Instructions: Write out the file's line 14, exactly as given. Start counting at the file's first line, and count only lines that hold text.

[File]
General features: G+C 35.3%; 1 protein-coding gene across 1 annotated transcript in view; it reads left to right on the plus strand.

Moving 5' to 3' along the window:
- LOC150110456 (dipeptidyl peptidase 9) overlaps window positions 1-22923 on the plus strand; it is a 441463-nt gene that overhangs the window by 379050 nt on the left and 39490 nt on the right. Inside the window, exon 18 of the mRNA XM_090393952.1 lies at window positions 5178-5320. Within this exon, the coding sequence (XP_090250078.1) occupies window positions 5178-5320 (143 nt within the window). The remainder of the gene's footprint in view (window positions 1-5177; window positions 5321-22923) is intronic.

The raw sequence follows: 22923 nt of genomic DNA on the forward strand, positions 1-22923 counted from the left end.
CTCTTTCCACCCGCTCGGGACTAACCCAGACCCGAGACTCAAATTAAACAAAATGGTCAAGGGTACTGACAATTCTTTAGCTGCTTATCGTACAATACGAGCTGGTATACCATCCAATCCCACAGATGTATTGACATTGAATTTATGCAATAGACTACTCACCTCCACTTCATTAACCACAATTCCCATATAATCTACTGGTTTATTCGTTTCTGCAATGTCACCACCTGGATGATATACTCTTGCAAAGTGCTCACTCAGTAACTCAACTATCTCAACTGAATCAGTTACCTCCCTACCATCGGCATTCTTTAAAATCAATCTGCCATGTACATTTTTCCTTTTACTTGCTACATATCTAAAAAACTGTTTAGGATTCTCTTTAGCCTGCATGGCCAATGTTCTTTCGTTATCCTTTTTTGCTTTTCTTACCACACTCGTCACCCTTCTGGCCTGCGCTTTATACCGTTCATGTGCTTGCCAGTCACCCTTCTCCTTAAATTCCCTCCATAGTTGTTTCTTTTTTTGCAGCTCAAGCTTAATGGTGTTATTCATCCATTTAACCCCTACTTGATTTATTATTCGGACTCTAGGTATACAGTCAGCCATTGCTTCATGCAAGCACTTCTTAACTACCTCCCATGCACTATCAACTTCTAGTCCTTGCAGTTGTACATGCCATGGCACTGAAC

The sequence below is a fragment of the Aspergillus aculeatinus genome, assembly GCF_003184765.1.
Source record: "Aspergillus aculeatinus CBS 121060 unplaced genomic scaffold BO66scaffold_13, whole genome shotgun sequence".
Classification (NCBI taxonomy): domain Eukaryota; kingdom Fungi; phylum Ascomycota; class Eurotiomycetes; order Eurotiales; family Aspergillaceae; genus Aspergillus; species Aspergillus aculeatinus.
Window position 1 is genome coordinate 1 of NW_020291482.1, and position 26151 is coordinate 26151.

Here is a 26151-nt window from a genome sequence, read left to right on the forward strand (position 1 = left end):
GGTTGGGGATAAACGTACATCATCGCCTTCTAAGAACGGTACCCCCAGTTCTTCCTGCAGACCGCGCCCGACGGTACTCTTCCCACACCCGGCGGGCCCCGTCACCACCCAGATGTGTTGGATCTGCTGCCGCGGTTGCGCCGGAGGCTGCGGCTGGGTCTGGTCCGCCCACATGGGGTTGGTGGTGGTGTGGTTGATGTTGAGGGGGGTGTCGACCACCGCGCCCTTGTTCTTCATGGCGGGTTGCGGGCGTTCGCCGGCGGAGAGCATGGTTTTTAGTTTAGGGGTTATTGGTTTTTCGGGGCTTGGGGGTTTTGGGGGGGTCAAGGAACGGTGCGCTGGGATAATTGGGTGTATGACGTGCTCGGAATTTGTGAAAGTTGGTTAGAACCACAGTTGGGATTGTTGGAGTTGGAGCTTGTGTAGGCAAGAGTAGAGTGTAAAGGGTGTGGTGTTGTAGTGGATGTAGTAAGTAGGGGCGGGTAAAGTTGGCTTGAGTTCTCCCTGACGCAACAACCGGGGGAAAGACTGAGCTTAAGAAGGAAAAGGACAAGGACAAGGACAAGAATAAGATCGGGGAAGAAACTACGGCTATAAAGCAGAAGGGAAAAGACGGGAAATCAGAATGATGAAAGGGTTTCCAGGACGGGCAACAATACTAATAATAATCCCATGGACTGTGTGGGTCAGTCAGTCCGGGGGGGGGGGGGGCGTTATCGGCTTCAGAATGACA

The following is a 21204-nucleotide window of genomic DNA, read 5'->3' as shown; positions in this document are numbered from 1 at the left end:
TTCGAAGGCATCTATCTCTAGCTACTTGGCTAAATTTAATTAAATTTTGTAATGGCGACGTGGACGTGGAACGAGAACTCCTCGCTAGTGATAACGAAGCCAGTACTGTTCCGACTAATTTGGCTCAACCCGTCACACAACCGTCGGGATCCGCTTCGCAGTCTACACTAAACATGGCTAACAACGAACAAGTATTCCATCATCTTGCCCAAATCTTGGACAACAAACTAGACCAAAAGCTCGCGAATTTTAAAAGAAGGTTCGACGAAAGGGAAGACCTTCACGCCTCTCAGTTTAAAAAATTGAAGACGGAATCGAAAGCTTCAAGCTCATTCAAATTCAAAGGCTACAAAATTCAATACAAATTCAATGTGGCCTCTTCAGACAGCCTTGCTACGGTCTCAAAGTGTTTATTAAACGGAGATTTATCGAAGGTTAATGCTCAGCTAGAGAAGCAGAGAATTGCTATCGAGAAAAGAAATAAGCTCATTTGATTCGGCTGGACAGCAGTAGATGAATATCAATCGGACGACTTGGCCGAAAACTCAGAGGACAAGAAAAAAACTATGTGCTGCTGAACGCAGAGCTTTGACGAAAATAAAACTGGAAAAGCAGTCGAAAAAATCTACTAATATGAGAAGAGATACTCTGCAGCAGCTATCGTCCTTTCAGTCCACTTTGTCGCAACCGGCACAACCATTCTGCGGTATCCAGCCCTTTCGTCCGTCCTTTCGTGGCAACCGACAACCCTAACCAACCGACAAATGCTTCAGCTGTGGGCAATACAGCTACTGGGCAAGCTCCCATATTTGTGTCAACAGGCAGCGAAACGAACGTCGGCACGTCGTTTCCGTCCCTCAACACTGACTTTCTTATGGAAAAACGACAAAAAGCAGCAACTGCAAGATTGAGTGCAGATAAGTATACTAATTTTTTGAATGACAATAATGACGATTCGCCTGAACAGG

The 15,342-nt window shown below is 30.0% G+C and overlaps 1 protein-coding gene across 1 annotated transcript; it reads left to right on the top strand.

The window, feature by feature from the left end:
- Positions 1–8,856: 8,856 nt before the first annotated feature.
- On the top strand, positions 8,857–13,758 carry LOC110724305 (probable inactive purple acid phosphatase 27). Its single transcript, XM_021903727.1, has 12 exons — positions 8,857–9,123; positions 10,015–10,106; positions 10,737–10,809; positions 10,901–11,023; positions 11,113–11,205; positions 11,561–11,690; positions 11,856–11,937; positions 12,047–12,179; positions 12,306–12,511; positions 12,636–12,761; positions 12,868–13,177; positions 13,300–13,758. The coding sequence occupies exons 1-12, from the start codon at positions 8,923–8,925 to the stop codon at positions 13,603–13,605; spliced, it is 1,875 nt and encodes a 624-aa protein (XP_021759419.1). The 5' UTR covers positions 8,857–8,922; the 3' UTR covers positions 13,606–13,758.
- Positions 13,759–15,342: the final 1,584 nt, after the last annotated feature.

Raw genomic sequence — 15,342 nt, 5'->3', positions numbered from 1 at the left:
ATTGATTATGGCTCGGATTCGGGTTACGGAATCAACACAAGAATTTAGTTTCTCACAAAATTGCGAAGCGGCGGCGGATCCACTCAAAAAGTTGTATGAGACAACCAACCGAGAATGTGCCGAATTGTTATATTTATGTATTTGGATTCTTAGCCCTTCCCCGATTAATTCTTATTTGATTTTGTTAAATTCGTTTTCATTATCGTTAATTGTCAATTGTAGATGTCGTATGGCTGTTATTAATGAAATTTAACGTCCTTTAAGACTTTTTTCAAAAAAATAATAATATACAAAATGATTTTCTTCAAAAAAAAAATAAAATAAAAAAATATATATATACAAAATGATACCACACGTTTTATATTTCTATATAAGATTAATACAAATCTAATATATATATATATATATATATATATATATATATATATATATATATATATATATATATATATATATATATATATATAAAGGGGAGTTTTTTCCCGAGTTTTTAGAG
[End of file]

The 15,342-nt window shown below is 30.0% G+C and overlaps 1 protein-coding gene across 1 annotated transcript; it reads left to right on the top strand.